Bad Hair, Must Care!
I finally got my hair cut the other night, after nearly five months. Five months?! No wonder it looked so ratty and horrible. Why did I wait so long? Well, embarrassingly, due to months of sickness and extremely low to non-existent funds, I simply couldn't afford to do it. I didn't have the energy or the money--or both. But that day at the salon when I slid my glasses back onto my face and saw a refreshed and improved Angela in the mirror, I felt 100x better about myself. About everything. And I realized, once again, that I need to take more time and effort to do things for myself. Practicing regular self-care should be a mandatory part of managing my health and my life with RA.
Why is it so hard to do?
I've written before about my struggles practicing self-care and developing good habits (or any habit), knowing it's a problem and what I should be doing, yet self-care is still quite difficult for me. How hard is it to get a haircut? Or book a massage? Or sit in the backyard (or anywhere) with a book and not feel guilty that you should be doing something else? For me, it's not easy.
Although one thing that I do make a point to do on a regular basis is reading books. Reading is something that I've always loved, even before I got RA, and it fills my soul and relaxes my body in much-needed ways. I still feel guilty about it, though. RA seems to be constantly whispering (or yelling) in my ear, "You're far behind with everything. You're not doing enough. You're not working hard enough. You're a lazy, unproductive person." Shut up, RA, and let me get back to my book. Those nagging voices do not shut up easily, however.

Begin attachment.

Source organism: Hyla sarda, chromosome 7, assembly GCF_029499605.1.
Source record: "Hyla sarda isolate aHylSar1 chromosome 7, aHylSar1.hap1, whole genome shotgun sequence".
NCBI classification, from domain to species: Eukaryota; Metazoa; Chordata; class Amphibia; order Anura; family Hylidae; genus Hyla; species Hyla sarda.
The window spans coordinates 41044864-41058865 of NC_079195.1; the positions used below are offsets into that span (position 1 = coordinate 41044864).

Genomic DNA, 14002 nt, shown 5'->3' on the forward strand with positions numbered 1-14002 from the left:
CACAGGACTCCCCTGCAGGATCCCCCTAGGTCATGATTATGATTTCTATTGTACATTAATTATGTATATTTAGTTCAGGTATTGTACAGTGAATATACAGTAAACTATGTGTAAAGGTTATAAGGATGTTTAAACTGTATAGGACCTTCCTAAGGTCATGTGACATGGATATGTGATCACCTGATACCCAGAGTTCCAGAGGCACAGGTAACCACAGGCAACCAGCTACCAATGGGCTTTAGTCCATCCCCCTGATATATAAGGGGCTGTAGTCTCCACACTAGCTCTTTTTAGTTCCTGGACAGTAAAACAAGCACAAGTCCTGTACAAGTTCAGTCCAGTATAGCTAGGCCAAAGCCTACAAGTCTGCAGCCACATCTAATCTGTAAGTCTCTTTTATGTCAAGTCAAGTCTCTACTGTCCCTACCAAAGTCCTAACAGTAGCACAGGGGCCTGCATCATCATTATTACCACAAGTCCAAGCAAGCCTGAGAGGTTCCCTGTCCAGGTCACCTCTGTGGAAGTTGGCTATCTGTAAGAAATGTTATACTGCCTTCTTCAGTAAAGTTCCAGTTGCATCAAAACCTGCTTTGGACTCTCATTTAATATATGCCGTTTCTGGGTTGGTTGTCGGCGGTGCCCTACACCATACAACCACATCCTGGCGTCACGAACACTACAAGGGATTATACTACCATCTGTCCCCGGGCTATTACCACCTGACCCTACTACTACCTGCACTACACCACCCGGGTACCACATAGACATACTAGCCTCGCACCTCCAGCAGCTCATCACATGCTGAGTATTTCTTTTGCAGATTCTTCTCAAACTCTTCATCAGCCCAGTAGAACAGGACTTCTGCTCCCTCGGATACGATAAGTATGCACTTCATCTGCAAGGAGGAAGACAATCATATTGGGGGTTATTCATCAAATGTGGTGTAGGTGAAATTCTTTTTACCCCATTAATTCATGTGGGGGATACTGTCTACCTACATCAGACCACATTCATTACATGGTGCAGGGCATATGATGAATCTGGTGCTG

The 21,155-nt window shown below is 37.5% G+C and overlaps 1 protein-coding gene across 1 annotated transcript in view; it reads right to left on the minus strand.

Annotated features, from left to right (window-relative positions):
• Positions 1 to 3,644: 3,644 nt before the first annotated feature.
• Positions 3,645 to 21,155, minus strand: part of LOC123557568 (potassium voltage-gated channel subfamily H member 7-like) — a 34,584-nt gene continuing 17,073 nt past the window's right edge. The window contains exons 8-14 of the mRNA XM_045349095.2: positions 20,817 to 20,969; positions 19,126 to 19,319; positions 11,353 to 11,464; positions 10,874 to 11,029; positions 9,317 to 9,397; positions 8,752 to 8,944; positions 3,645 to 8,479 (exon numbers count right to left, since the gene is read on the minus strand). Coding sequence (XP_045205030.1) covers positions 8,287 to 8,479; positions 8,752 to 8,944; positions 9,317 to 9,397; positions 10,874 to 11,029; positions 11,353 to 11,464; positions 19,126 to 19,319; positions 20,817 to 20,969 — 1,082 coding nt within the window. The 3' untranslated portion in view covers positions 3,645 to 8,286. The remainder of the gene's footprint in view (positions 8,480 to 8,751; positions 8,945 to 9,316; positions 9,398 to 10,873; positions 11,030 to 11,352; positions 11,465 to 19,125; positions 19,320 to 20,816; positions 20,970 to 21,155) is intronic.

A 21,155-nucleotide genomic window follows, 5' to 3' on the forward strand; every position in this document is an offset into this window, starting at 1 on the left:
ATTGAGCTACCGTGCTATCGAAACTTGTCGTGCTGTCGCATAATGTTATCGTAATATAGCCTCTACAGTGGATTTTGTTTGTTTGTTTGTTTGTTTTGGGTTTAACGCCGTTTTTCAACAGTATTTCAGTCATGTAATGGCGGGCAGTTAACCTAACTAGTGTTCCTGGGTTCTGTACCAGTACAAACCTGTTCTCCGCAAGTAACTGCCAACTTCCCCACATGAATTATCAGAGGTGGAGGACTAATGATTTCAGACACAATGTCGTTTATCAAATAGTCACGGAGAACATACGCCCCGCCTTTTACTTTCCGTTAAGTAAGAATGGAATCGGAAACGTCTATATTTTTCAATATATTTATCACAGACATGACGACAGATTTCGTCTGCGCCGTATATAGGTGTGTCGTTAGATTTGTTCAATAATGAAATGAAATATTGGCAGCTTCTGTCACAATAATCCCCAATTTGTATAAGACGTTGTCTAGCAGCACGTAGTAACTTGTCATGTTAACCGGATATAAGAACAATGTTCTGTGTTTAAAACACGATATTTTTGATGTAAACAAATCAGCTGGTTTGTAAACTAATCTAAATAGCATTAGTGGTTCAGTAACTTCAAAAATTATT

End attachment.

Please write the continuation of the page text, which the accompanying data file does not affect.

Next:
Realizing the impact of self-care
"The Haircut Evening" had a surprisingly strong impact on me. As soon as I hopped out of the styling chair at the salon, I felt instantly lighter, more energized, and actually happier. And my pain felt better. The walk back to my car was a different experience than my hurried, painful walk to the salon. Because of terrible rush hour traffic and downtown Minneapolis being a hell for parking anyway, I was forced to park and walk several grueling blocks to get to the salon--despite using my disability permit. That was not a fun walk and my feet and ankles were throbbing and stabbing with pain by the time I got there. I even thought: Maybe I shouldn't be doing this. Is this pain, stress, and hassle worth it for a little haircut?
Yes, it was worth it. And while my walk from the salon to my car did not consist of me running or skipping along the streets like an able-bodied teenager, my much-improved mood let me actually enjoy it. A nice bonus on this beautiful sunny day was that the Thursday farmer's market was happening on Nicollet Avenue, which is a pedestrian street downtown. The sun was out, the humidity was way down, and a strong breeze blew through the street, making the vendors' white tents flap in a cheerful way. I strolled past large colorful bunches of flowers for sale, their blooms bursting from their bouquets. Bright reds, oranges, and yellows of cute little cartons of home-grown vegetables added to the lovely scene. What a beautiful summer evening, I thought.
And my hair looks great.
Was my pain magically gone? No, hardly. But did I feel better able to deal with it because I felt better about myself? Yes, I'd say so. And that is definitely worth the price of a haircut if you ask me.
On a scale of 1(low) to 5(high), how difficult is it for you to talk about having RA?